It was similar with the food…we were brought with indecision if our salad with cranberries was too exotic for our guest and if they would prefer the standard salad. Again, who are these anti-cranberry “people”? We are offering pork, steak and vegetarian, but then there was lots of discussion about do *people* expect chicken. Again, who? When did chicken become a wedding necessity?

    • Daisy6564

      Many people don’t eat red meat for health reasons or pork for religious reasons. Chicken is a good, safe (cheap!) option that most people have come to expect at any large-scale party. That said, you know your crowd. Hopefully the vegetarian will cover those who can’t/don’t eat beef or pork.

      • Lisa

        The offered chicken is stuffed with prosciutto.

        • Daisy6564

          Super boo to that.

    • KTH

      Yeah, I think (like Daisy6564) chicken is less of a necessity and more of a low-cost alternative that a lot of people turn to.

      And is it “tables cape” or “tablescape”? I’ve heard the term “tablescape” a lot for how tables are set up and I 100% did not care at my wedding, so I let my mom and aunt go nuts with it.

      Plus, with stuff on salads, those who don’t like can pick it off.

    • Rebecca

      Mentioned above- I gave my venue a picture of the flowers I liked and told them to make the table go with it. The only other request I made was ivory or grey as a neutral, not white, since my dress was ivory and I didn’t want to clash with the table. Things turned out great. And I say this as someone who has a growing collection of table linens at home that I make deliberate decisions about.

      We did duck, steak, and vegetarian, and everyone was happy. Not every occasion requires chicken.

  • Daisy6564

    I fear that this makes me an awful person but… I always remember the food! The unfortunate fact is that at most weddings I’ve been to I didn’t really get to see the bride or groom all that much. Aside from witnessing their vows and maybe a few minutes at the reception, the actual experience at most weddings I’ve been too has been more about the food/music/booze/other guests than the couple themselves.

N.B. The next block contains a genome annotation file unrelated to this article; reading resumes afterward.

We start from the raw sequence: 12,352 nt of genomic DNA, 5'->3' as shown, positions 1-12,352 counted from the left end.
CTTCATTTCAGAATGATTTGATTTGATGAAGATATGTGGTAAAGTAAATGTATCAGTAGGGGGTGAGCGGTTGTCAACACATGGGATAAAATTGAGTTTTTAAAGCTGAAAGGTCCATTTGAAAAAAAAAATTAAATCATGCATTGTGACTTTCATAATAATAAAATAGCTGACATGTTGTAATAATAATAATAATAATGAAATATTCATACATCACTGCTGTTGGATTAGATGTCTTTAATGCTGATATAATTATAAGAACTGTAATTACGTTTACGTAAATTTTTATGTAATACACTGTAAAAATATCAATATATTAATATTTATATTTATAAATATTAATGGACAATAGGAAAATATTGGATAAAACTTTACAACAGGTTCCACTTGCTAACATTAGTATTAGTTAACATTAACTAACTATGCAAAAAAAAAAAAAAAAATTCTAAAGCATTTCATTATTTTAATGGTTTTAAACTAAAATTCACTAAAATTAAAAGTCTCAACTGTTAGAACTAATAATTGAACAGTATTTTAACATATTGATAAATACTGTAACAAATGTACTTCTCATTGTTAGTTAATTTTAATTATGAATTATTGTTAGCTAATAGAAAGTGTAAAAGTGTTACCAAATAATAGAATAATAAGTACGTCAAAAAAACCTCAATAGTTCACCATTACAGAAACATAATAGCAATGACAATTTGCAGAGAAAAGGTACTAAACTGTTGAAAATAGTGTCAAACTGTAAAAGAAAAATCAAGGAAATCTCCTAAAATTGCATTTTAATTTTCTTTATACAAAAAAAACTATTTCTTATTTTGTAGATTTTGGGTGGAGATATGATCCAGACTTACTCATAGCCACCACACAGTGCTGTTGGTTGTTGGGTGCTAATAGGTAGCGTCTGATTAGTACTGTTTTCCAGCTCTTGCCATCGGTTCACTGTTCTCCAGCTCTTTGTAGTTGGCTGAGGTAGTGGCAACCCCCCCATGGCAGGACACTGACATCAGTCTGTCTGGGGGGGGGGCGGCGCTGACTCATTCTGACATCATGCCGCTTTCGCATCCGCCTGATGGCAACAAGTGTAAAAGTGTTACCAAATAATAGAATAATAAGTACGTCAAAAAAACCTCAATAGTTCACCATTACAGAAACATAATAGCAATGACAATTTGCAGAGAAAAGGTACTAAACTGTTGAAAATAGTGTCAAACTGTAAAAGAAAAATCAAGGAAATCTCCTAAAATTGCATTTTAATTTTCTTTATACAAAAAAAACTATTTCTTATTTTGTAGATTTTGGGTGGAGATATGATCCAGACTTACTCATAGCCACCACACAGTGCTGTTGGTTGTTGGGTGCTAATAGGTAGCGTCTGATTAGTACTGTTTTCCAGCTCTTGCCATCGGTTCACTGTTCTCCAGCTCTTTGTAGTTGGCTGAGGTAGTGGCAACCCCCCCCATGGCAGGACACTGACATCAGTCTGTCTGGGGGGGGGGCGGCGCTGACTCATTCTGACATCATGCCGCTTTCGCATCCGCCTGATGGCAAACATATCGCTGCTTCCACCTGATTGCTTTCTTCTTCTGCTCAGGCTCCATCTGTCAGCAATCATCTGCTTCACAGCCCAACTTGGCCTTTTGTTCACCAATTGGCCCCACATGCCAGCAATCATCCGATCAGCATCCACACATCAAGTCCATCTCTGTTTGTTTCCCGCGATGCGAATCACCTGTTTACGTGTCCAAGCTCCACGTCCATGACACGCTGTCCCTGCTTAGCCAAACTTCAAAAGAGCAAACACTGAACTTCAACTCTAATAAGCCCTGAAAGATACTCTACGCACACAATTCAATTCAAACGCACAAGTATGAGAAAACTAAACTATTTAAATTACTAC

Having gone to at least 15 wedding over the past 4 years I always appreciate quality food and plenty of it, it tends to make or break the experience for me. Whether or not guest have fun has a lot to do with “Was there enough delicious food? Did I have fun dancing? Did I get to catch up with old friends?” Weddings are fun but after I have been to so many it does get to be tiresome/disappointing to plan all of my travel time/money around weddings and then show up and have nothing to eat (vegetarian/vegan) or a crowd that’s not into dancing.

    What I don’t notice is the decorations, flowers, cake, bride’s dress (aside from the fact they have all looked beautiful!) basically, all of the things that the WIC says signal “wedding” as opposed to just “party.”

    What I will say is that as ME and not “people,” I always appreciate when one of my bride friends remembers that I am vegetarian and has an option for me.

    • anon for this

      I am really sorry to say that I agree. BUT that is not to say I need ALL the options, just a few thoughtful options.
      Disclaimer: I am a former picky eater, I am much better now, but I do not eat seafood, nor did my date at the particular wedding that I am recalling. At said wedding there was one very nice plated option, clam chowder as a starter, and a lovely crabcake and reasonable (though kind of small) piece of beef for the main course. When we inquired about a non-seafood alternative to the chowder the servers gave us a funny look then produced a very small plate of some greens. I also recall there not being a vegetarian option for the main course for my vegetarian friend at our table.
      Why do I remember this? Well, mostly because I was getting ready with the bride, at the ceremony and then reception for 11 hours, and I was actually hungry for quite a few of those.
      The menus and options that Rachel and everyone above has described sound lovely and thoughtful, but I wanted to point out that SOMETIMES there are actual friends and family who would like another option. Just one other option, not ALL the options.

      • I think what you explained is reasonable, and falls more into the “being a good host, and making sure your guests are taken care of” rather than “go overboard with tons of menu options so everyone can have their absolute favorite appetizer.”

        While you can’t please every picky eater, choosing general options from several food groups seems reasonable.

      • Rachel

        I guess I assumed that vegetarian options are such a standard, I don’t even think of that as an option anymore! That’s just a given. (Or so I thought?!) I think having the expectation of a vegetarian meal is completely normal, not a “people want options” kind of a thing. I’m more against the “two appetizers aren’t enough, we need five” kind of mentality. I wish my mom would get the “just one other option, not ALL the options” point you make, because that’s totally spot on. No one should be expecting ALL the options!

        • anon for this

          Me too. And I am always happy to eat vegetarian, but I never assumed that because I don’t eat seafood there would be very little food for me so I didn’t plan accordingly. Oh well.